After six weeks stuck at home, Spain's children were allowed out Sunday to run, play or go for a walk as the government eased one of the world's toughest coronavirus lockdowns.
Spain is among the hardest hit countries, with a death toll running at more than 23,000, putting it behind only the United States and Italy despite stringent restrictions imposed from March 14.
But unlike other countries, Spain's children were kept indoors, with only adults allowed to leave the house to buy food, medicine, briefly walk the dog or seek urgent medical care.
On Sunday, Spanish children took to the streets of Madrid to enjoy their newfound freedom after weeks under lockdown.
Some rollerbladed while others rode bikes or pushed toy prams around, many wearing small masks to cover their faces.
"The children just went out with my wife. They're all properly equipped with masks and gloves," said Miguel Lopez, father of two children aged six and three, and who lives in an apartment in northwest Madrid.
"It's like a day out for them, it's the most interesting thing for them in a month," Lopez told AFP.
Alvaro Paredes, seven, and his brother Javier, four, were just getting ready for their big adventure.
"We are going to go out in an hour's time, going about a kilometre (0.6 miles) on scooter or bicycle to do a tour around our neighbourhood," their mother Inmaculada Paredes said.
"They are super excited, very, very impatient. They were up at 6:30 am, saying 'We're going out, We're going out!'," she said.
From Sunday a maximum of three children under 14 years will be able to go out once a day, for one hour between 9:00 am (0700 GMT) and 9:00 pm, accompanied by one parent -- and no further than one kilometre from their home.
Health Minister Salvador Illa on Friday said it would be "a first step towards easing" the lockdown after earlier insisting that people be very prudent "because the health of the nation is at stake".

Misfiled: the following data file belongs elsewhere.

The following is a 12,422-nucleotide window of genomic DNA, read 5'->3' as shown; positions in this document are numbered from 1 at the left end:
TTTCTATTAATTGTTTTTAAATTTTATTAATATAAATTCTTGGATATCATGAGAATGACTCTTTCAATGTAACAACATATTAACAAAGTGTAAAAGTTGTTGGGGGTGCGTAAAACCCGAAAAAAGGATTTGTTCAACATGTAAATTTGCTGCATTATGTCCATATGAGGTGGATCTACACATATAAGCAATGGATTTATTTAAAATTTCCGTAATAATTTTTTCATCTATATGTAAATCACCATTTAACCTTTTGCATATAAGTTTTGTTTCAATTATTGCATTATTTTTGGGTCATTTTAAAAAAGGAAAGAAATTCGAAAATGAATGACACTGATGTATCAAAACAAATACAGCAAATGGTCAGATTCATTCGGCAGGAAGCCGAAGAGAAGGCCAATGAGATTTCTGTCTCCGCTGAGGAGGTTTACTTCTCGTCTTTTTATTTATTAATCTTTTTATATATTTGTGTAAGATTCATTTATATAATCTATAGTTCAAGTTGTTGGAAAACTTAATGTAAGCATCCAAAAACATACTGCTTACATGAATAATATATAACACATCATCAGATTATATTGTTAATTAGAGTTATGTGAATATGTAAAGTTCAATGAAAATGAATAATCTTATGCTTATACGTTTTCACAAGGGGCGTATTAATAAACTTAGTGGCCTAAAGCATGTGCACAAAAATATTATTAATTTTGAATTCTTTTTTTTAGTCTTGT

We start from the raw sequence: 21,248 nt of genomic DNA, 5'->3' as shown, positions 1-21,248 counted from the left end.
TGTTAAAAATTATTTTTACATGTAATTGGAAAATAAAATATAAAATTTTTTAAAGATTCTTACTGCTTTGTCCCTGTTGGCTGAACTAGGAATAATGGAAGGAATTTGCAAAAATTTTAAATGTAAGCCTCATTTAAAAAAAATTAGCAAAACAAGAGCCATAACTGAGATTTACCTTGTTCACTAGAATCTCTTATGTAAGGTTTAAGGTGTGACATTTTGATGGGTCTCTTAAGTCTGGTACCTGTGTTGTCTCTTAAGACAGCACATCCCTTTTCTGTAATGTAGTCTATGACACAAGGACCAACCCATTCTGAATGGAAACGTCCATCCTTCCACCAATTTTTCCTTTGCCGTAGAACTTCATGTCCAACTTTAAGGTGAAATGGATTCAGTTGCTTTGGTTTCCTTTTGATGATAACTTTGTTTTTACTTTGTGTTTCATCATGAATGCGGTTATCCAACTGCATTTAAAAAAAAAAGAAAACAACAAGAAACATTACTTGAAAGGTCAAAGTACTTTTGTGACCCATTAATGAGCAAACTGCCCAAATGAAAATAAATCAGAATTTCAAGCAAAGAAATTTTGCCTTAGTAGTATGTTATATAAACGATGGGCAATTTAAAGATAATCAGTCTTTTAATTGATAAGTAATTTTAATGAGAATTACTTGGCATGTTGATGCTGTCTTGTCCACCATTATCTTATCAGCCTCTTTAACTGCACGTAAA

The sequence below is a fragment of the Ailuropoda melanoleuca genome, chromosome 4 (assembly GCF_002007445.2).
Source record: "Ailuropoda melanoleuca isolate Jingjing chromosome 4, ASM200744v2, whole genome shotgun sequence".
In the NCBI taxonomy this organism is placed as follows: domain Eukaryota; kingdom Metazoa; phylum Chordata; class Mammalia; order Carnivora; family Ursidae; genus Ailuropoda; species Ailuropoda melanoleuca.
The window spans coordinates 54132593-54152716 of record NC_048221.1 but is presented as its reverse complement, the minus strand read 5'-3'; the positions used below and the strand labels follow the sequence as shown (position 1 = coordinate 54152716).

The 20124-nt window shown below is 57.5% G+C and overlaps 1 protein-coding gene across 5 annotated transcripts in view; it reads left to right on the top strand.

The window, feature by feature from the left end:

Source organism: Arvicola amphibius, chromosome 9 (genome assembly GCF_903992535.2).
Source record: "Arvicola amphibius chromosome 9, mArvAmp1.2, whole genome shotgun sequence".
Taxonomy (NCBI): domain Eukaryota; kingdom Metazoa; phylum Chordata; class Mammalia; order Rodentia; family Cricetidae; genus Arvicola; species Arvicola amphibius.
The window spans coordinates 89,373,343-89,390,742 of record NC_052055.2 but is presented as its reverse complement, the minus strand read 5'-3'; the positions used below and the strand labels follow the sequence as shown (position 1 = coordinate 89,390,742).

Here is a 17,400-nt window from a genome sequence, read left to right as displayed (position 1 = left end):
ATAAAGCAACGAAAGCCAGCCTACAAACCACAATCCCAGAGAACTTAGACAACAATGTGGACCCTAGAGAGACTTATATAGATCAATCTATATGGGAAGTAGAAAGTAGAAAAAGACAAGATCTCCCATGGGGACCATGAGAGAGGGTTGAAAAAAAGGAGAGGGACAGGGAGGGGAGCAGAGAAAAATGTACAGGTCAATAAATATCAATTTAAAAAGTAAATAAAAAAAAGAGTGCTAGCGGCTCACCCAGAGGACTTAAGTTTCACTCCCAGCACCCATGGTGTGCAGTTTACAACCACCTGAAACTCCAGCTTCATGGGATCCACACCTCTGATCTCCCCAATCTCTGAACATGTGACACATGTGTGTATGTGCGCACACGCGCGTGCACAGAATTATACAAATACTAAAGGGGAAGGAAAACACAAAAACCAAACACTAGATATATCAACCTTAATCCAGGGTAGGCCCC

The restriction on children had come under increasing criticism in Spain, with specialists warning of the danger it posed for their health and mental wellbeing.
Last week one of Spain's deputy prime ministers Pablo Iglesias apologised to the nation's children for keeping them at home for six weeks, acknowledging it was "not at all easy" for them and saying thank you.
The government's initial plan to allow children to accompany adults only on their rare authorised trips, for example to supermarkets, satisfied no one and prompted a hasty retreat.
"All our common sense tells us that it is safe for the children," said mother Paredes.
"If I can go to a supermarket, which is an enclosed space, then going for a walk (in the open) has got to be safer."
For both her and Miguel Lopez, this easing of the rules would have been welcome earlier but they understand the caution of the authorities, desperate to avoid any resurgence of the disease.
"Many people have been really irresponsible," Lopez said.
"Those same people who went off to their country houses despite all the warnings, they would have flooded onto the beaches and into the parks if the children had been allowed out earlier."
"I think they could have done this sooner perhaps but it is true that people in Spain, in Madrid, have not been very good about it," said Paredes.
The decision was made as Spain appeared to have got past the peak of the pandemic, reporting Sunday a daily death toll of 288, the lowest number since March 20.
All Spaniards will be allowed out for exercise and to take walks from next weekend, Prime Minister Pedro Sanchez said Saturday.
The government will on Tuesday unveil its broader lockdown exit plan that will likely be put into action in the second half of May, he added.